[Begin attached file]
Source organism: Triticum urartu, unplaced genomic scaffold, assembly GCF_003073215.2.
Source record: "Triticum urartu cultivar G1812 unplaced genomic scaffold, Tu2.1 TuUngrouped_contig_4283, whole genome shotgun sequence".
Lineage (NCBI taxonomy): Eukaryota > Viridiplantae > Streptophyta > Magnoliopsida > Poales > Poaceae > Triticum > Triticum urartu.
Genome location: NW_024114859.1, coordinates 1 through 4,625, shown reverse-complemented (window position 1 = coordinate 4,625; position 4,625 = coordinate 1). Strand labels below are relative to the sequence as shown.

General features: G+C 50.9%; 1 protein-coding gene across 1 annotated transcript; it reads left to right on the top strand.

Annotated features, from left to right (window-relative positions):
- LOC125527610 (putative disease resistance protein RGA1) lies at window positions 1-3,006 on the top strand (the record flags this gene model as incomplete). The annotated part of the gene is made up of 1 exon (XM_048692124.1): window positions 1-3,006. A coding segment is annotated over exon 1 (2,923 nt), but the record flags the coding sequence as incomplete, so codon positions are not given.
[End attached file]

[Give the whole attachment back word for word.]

Source organism: Triticum urartu, unplaced genomic scaffold, assembly GCF_003073215.2.
Source record: "Triticum urartu cultivar G1812 unplaced genomic scaffold, Tu2.1 TuUngrouped_contig_4283, whole genome shotgun sequence".
Lineage (NCBI taxonomy): Eukaryota > Viridiplantae > Streptophyta > Magnoliopsida > Poales > Poaceae > Triticum > Triticum urartu.
Genome location: NW_024114859.1, coordinates 1 through 4,625, shown reverse-complemented (window position 1 = coordinate 4,625; position 4,625 = coordinate 1). Strand labels below are relative to the sequence as shown.

General features: G+C 50.9%; 1 protein-coding gene across 1 annotated transcript; it reads left to right on the top strand.

Annotated features, from left to right (window-relative positions):
- LOC125527610 (putative disease resistance protein RGA1) lies at window positions 1-3,006 on the top strand (the record flags this gene model as incomplete). The annotated part of the gene is made up of 1 exon (XM_048692124.1): window positions 1-3,006. A coding segment is annotated over exon 1 (2,923 nt), but the record flags the coding sequence as incomplete, so codon positions are not given.